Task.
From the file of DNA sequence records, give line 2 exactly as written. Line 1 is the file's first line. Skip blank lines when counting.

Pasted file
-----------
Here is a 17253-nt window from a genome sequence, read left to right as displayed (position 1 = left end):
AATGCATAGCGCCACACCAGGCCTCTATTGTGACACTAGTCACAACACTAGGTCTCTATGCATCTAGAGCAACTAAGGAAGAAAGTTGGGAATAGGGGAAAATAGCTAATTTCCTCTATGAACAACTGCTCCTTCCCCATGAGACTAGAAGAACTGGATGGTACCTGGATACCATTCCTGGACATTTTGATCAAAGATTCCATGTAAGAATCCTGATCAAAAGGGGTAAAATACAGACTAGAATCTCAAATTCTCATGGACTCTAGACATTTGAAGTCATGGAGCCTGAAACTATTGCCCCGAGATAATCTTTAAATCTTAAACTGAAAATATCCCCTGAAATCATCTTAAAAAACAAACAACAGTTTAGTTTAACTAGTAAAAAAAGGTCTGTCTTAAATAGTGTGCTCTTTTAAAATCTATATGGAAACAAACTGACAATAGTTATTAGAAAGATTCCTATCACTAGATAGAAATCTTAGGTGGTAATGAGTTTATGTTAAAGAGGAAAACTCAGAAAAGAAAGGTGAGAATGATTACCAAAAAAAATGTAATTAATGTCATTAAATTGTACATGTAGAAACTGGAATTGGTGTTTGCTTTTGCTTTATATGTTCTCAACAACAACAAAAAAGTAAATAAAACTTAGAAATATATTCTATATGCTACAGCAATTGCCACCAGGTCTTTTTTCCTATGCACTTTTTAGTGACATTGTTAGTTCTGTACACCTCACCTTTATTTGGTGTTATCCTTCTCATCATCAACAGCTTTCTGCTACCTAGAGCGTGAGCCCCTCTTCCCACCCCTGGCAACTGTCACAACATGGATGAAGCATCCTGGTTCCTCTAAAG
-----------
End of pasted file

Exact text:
AATGCATAGCGCCACACCAGGCCTCTATTGTGACACTAGTCACAACACTAGGTCTCTATGCATCTAGAGCAACTAAGGAAGAAAGTTGGGAATAGGGGAAAATAGCTAATTTCCTCTATGAACAACTGCTCCTTCCCCATGAGACTAGAAGAACTGGATGGTACCTGGATACCATTCCTGGACATTTTGATCAAAGATTCCATGTAAGAATCCTGATCAAAAGGGGTAAAATACAGACTAGAATCTCAAATTCTCATGGACTCTAGACATTTGAAGTCATGGAGCCTGAAACTATTGCCCCGAGATAATCTTTAAATCTTAAACTGAAAATATCCCCTGAAATCATCTTAAAAAACAAACAACAGTTTAGTTTAACTAGTAAAAAAAGGTCTGTCTTAAATAGTGTGCTCTTTTAAAATCTATATGGAAACAAACTGACAATAGTTATTAGAAAGATTCCTATCACTAGATAGAAATCTTAGGTGGTAATGAGTTTATGTTAAAGAGGAAAACTCAGAAAAGAAAGGTGAGAATGATTACCAAAAAAAATGTAATTAATGTCATTAAATTGTACATGTAGAAACTGGAATTGGTGTTTGCTTTTGCTTTATATGTTCTCAACAACAACAAAAAAGTAAATAAAACTTAGAAATATATTCTATATGCTACAGCAATTGCCACCAGGTCTTTTTTCCTATGCACTTTTTAGTGACATTGTTAGTTCTGTACACCTCACCTTTATTTGGTGTTATCCTTCTCATCATCAACAGCTTTCTGCTACCTAGAGCGTGAGCCCCTCTTCCCACCCCTGGCAACTGTCACAACATGGATGAAGCATCCTGGTTCCTCTAAAG